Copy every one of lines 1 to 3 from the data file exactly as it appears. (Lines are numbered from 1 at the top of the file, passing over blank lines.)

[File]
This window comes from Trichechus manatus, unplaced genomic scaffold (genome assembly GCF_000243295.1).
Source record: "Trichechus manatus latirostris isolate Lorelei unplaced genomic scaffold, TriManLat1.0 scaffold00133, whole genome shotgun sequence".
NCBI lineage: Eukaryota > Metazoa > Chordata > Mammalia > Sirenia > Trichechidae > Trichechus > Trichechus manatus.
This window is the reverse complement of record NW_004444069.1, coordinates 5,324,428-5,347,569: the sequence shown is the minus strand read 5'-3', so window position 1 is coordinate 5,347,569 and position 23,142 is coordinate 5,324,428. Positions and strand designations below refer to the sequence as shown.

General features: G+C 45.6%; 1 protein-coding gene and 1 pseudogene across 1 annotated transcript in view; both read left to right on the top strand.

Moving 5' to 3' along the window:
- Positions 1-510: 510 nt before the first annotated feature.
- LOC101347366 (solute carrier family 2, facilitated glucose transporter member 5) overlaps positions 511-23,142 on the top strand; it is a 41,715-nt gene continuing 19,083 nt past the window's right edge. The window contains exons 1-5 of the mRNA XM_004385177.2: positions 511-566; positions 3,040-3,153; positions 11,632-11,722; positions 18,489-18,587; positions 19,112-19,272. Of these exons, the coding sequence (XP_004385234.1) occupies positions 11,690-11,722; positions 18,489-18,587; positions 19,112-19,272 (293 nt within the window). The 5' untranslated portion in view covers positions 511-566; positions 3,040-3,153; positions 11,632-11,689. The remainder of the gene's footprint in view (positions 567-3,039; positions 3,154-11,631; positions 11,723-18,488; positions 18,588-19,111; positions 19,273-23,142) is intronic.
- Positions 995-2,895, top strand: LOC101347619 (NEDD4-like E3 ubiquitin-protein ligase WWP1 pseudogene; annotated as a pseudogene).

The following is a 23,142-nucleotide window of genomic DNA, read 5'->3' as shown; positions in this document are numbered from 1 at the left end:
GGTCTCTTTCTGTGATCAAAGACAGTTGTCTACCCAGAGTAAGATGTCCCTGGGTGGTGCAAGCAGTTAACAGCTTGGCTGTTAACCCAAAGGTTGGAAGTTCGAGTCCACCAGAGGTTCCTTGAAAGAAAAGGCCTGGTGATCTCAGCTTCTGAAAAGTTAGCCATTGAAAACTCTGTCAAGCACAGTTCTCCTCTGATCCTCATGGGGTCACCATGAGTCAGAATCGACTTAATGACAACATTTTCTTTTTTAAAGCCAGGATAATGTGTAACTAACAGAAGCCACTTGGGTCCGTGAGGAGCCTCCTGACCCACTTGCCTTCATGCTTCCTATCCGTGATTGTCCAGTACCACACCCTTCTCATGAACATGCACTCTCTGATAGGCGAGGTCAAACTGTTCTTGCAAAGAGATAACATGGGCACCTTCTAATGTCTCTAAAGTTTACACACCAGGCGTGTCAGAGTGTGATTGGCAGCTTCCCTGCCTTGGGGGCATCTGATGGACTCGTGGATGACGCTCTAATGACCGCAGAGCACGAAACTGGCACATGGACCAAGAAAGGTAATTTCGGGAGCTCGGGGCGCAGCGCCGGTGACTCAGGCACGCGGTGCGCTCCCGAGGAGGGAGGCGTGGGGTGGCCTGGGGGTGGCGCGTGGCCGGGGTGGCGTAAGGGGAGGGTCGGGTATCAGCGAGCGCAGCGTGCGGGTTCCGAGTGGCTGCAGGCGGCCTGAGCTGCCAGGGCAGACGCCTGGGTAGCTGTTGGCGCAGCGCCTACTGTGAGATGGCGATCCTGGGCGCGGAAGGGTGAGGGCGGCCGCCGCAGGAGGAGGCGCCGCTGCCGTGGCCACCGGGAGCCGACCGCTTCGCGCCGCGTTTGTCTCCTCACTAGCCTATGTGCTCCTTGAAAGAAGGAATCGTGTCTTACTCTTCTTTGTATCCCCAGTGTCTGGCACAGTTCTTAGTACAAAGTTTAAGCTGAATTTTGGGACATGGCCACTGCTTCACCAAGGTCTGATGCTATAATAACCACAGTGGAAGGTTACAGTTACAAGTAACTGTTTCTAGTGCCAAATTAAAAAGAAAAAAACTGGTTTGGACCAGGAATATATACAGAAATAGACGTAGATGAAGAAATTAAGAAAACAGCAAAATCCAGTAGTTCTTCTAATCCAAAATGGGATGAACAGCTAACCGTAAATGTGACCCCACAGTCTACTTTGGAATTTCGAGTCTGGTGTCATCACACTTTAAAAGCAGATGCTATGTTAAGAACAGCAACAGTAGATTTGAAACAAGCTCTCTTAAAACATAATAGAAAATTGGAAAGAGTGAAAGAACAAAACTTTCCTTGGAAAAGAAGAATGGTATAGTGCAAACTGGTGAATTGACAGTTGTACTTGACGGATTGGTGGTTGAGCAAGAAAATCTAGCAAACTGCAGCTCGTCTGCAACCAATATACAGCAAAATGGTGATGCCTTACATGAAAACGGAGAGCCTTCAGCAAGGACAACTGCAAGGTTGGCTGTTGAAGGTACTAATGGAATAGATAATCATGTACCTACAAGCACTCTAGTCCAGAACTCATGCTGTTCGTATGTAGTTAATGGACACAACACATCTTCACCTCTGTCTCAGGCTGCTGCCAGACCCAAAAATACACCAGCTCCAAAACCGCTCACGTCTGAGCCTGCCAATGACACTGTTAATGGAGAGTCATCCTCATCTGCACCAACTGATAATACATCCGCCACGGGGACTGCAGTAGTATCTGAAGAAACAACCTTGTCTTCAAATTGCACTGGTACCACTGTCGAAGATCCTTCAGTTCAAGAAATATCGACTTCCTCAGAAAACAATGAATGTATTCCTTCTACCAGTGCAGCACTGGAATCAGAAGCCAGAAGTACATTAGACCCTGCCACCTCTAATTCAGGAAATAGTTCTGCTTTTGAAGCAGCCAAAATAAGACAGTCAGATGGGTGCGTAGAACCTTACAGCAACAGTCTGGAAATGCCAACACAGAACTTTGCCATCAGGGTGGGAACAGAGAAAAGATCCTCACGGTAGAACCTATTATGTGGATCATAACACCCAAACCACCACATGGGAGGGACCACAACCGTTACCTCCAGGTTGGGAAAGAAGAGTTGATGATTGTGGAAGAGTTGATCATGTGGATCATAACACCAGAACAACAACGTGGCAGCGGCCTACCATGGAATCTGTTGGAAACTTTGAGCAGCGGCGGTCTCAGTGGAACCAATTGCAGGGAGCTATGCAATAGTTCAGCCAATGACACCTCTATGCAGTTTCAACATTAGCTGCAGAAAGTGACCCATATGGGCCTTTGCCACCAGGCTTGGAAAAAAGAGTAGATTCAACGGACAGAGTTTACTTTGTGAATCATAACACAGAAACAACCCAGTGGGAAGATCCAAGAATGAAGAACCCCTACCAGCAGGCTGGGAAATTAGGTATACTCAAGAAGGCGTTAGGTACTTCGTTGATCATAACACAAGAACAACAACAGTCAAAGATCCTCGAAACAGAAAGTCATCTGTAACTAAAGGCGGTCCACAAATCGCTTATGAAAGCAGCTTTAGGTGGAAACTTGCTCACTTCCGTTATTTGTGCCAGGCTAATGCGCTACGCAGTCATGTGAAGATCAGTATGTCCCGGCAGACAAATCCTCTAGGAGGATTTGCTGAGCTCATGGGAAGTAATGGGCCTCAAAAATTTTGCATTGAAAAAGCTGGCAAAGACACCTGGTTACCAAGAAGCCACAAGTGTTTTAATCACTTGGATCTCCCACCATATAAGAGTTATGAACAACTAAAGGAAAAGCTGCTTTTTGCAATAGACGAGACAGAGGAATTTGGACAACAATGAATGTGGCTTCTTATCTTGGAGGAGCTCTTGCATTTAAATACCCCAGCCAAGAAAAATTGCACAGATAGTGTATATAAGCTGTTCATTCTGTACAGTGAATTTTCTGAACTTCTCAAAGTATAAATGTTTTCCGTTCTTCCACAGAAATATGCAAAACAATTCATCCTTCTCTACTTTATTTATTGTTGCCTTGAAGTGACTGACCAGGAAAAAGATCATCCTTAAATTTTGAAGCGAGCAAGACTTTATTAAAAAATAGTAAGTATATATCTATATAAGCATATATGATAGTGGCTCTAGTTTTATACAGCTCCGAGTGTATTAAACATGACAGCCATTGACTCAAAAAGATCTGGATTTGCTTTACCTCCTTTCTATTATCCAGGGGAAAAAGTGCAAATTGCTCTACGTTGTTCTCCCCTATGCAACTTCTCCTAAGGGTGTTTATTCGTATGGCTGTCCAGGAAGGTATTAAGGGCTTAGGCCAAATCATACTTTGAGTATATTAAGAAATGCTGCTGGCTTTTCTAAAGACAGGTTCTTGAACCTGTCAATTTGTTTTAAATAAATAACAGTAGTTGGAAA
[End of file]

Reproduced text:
This window comes from Trichechus manatus, unplaced genomic scaffold (genome assembly GCF_000243295.1).
Source record: "Trichechus manatus latirostris isolate Lorelei unplaced genomic scaffold, TriManLat1.0 scaffold00133, whole genome shotgun sequence".
NCBI lineage: Eukaryota > Metazoa > Chordata > Mammalia > Sirenia > Trichechidae > Trichechus > Trichechus manatus.